By now, most accountants, and many other financial professionals, are aware that a significant change is coming in lease accounting. Considering that almost all entities, for-profit and nonprofit alike, lease vehicles or equipment or real estate, this update will have a far-reaching impact. The existing Financial Accounting Standards Board (FASB) lease guidance, dating back to 1976, will be replaced by FASB Accounting Standards Update (ASU) 2016-02. For nonpublic companies, this update is effective for the 2020 calendar year.
Why is a New Lease Accounting Standard Being Released?
In the current environment, operating leases are not recognized on the balance sheet. As such, most leases, especially real estate leases, are off-balance-sheet but disclosed as commitments in the notes to the financial statements. Financial statement users are continually seeking transparency and comparability, and in its efforts to obtain feedback from financial statement users, the FASB concluded that the existing lease guidance did not meet the needs of users because, despite disclosure in the notes to the financial statements, it did not a require lessees to present assets and liabilities arising from operating lease activities.
What Are the Lease Accounting Changes?
Right-of-Use Asset and Lease Liability Changes
Under FASB ASU 2016-02, lessees will be required to recognize right-of-use (ROU) assets and lease liabilities on the balance sheet for all leases with terms longer than 12 months. An entity may make an accounting policy election, for leases with terms of 12 months or less, not to recognize assets and liabilities but instead to recognize straight-line lease expense. Balance sheet leases will be classified as either finance or operating, with the difference affecting the pattern of expense recognition in the income statement.
Lease Type Determination Changes
One of the key differences between the existing and new standards is in the nature of determining the lease type. Under the existing standard, if any one of four conditions are met, the lease is considered a capital lease and placed on the balance sheet. The four conditions are treated as a “bright-line” test and if the thresholds are met, the lease is a capital lease. If one of the metrics is just short of the threshold, then the lease is an operating lease. This allows lessors and lessees to structure lease terms in a certain way to take advantage of desired financial statement treatment. From a consistency standpoint, U.S. generally accepted accounting principles (GAAP) can create two very different accounting outcomes for what can be two economically similar transactions.
Under the new standard, the determination of lease type is subjective. There are no “bright-line” test and thus, professional judgment will be required in evaluating lease types. This does not impact whether the lease becomes part of the balance sheet but does impact the treatment on the income statement.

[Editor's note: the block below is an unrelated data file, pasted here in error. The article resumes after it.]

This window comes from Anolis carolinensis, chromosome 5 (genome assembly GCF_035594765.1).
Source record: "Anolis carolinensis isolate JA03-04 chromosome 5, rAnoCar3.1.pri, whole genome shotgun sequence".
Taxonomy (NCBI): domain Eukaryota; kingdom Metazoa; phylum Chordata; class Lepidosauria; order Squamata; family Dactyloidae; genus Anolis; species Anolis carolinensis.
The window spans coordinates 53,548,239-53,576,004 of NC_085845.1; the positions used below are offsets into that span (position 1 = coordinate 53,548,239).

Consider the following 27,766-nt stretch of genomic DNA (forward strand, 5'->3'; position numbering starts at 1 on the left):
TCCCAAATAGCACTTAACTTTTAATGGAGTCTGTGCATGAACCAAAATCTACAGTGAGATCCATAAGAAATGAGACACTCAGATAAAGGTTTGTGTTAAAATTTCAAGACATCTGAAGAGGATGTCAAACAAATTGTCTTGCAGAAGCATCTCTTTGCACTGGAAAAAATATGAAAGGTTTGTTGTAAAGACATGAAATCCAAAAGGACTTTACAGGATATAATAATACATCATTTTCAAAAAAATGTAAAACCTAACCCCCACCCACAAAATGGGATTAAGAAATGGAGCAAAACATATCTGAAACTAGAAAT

Capital Leases and Operating Leases
Current capital leases will maintain the same accounting treatment, but are being renamed as finance leases. Current operating leases will maintain the same name, but will follow a much different accounting treatment, being reflected on the balance sheet as assets and liabilities under the new standard.
Finance leases will create a ROU asset that will be amortized, and the lease liability will result in interest expense; both of these treatments are consistent with today’s GAAP. Operating leases will create a ROU asset that will be amortized, on a straight-line basis, reflecting a single lease cost on the income statement, over the shorter of the asset’s useful life or the term of the lease. Because interest expense decreases over the period that a liability is decreased, finance leases will reflect greater expense than operating leases in the early years and less expense in the later years. This could potentially create a significant timing difference in expense recognition, depending on number and size of leases.
How Should I Prepare for FASB Lease Accounting Changes?
Though the new standard is not effective until 2020, it’s not too early to start preparing. With a large number of leases and significant dollar amounts, starting this analysis now will be a good idea. A starting point is a list of all the entity’s leases, including terms of the leases, enabling determination of lease type. The financial impact can be calculated based on asset value and useful life, payment schedule in the lease and an amortization schedule.
For operating leases, determine what the balance sheet impact will be, as these may not currently be on the balance sheet. And also important, talk to your banker, bonding agent or other financial statement user about the change that is coming. Being prepared will help to reduce the risk of an unpleasant surprise in a few years.
For questions on implementing the new lease accounting standards, contact BSSF today!
ABOUT THE AUTHOR
Brian is a Senior Manager with Brown Schultz Sheridan & Fritz and serves as Chair of the Firm’s Audit and Accounting Committee.